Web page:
Noémie Goudal is a French photographer, who has an incredible talent to connect the viewer with nature through the features of geomorphic architecture. In her photographs you could experience how the cold brutality of concrete, placed in an obscure space, brings you into a reality that has been constructed out of something like an image of the stairs of the Paris Métro or a bunker from World War II, found on the beach in Normandy. Images mounted on cardboard start living their own life, taking the viewer on an imaginary trip to his or her true self. Her artworks reminds of a scientific investigation, referring to Egyptians with Cheops, Aristoteles with Cosmos or Tycho Brahe with Stella Nova.
The images appear to be uncannily real, turning into an element of the autonomous discourse between the world and the viewer, the artwork and the viewer. By eternalising the moment Noémie’s images also catch something invisible by uncovering it for the viewer in a magnificent but at the same time very narrative way. The terms of abstraction such as space, light, and volume that architecture is often described with, compose a clear experience of physical presence in a remote space of nature, you do not recognise but feel a close connection to. Odalisque Magazine had an honour to meet the artist, whose exhibition “Stations” is now presented at Fotografiska in Stockholm, and to ask her a couple of questions about her hypnotising artworks.
Why have you chosen photography as a professional path in your life?
I think it came quite naturally, because I have had a camera since I was 12. Growing up surrounded by a lot of children, I first started to take pictures and later went to the lab to study the process. Later, I went to Central Saint Martins to learn graphic design, where I used a lot of photography. The crucial moment was actually when I applied for the Royal College of Art, where I completely re-learned how to think about photography.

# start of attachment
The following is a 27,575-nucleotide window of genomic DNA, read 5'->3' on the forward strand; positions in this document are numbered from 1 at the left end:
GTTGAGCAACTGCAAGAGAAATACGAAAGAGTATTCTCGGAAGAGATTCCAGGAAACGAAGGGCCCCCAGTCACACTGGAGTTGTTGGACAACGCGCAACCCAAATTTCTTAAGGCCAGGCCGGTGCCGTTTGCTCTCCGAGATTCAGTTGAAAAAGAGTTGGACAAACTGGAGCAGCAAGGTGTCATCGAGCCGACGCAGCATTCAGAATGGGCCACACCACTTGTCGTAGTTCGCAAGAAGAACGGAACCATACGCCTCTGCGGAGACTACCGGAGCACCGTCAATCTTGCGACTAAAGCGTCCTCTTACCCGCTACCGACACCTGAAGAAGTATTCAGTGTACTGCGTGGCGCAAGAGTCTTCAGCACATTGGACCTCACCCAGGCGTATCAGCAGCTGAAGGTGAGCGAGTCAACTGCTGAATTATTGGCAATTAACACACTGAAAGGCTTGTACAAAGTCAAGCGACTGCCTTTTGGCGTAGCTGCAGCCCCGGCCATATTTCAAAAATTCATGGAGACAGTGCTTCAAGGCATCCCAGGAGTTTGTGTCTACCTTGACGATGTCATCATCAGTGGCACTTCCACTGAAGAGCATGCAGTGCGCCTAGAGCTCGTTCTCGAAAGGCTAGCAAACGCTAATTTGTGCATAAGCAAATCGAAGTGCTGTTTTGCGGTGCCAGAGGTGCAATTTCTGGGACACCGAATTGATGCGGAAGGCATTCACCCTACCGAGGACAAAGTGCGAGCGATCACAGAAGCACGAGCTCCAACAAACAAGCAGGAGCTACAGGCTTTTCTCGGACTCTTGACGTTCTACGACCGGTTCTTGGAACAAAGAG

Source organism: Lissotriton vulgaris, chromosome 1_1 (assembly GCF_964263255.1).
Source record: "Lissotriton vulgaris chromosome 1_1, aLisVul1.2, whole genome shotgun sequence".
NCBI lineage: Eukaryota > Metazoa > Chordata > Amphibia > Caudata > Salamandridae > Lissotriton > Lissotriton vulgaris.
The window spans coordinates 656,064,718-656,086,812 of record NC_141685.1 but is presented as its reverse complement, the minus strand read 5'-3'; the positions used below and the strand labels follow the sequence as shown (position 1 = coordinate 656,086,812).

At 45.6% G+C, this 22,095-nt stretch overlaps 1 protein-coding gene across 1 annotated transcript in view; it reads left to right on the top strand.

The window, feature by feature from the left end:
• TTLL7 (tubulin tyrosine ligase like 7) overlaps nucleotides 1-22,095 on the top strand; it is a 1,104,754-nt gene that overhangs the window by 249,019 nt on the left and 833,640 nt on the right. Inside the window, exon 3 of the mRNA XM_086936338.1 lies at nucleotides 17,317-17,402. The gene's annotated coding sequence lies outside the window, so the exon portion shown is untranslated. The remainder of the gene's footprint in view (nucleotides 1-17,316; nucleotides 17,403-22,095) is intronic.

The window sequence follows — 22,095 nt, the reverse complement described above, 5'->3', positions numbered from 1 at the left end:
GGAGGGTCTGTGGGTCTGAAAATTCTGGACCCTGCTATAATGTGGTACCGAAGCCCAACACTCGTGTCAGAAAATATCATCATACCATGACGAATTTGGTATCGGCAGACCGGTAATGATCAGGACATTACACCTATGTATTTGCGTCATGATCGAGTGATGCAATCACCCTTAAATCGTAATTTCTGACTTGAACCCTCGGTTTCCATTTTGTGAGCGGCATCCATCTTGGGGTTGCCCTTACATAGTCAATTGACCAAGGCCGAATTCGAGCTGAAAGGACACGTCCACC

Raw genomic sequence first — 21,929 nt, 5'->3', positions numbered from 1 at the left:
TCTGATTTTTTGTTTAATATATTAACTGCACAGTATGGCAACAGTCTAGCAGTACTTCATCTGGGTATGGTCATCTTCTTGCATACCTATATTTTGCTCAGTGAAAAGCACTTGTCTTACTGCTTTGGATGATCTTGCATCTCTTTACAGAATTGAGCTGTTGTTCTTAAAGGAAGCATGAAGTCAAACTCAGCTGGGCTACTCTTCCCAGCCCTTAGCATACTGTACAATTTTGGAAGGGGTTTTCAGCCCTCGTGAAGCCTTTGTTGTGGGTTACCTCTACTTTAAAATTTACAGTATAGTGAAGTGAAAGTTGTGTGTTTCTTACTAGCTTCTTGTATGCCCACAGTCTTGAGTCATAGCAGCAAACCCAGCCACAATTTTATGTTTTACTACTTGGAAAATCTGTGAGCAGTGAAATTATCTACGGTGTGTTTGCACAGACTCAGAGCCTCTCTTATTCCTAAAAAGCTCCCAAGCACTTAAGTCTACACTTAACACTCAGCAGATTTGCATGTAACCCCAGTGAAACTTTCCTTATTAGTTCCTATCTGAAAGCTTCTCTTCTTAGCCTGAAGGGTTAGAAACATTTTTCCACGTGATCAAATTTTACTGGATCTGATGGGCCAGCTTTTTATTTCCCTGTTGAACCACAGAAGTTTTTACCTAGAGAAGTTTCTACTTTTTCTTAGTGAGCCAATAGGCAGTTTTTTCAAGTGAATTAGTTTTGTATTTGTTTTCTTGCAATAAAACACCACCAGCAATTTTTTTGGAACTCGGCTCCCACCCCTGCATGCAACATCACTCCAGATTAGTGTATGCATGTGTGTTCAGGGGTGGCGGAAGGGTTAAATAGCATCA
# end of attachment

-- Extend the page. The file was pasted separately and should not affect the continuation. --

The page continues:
Isn’t graphic design a bit like architecture in a digital form? What relationship do you actually have to architecture in the sense of your artworks?
I became interested in architecture in relation to nature, because my whole work is about the relationship between nature and the man-made. This is a quite specific type of architecture – geomorphic architecture that takes its imagery from nature and a natural process. There is actually a special series of mine called “In Search of the First Line” that is a cross-cultural, historical examination of geomorphic architecture. I photographed some very old Roman architecture that I later printed on paper and mounted on a cardboard with a wooden structure on the back. Then I replaced it into very small contemporary spaces. They are kind of both completely blend and at the same time you can see that there is a distance. Thus I am quite interested in the layering also in those images, the layering in architecture in general and in also having two moments in time.
What is your message to you audience? What do you want people to see in your artworks?
I think one of my main challenges is to create images that have a big enough gap for the viewer to really feel it with own desire, own knowledge and experience. For me it is a really big challenge itself, because my images do not really have a sense of scale, a sense of time or a specific geography. It is very difficult to create images like that. It is always difficult, therefore I always try to do a lot of research.
Where do you find the places to take your pictures at?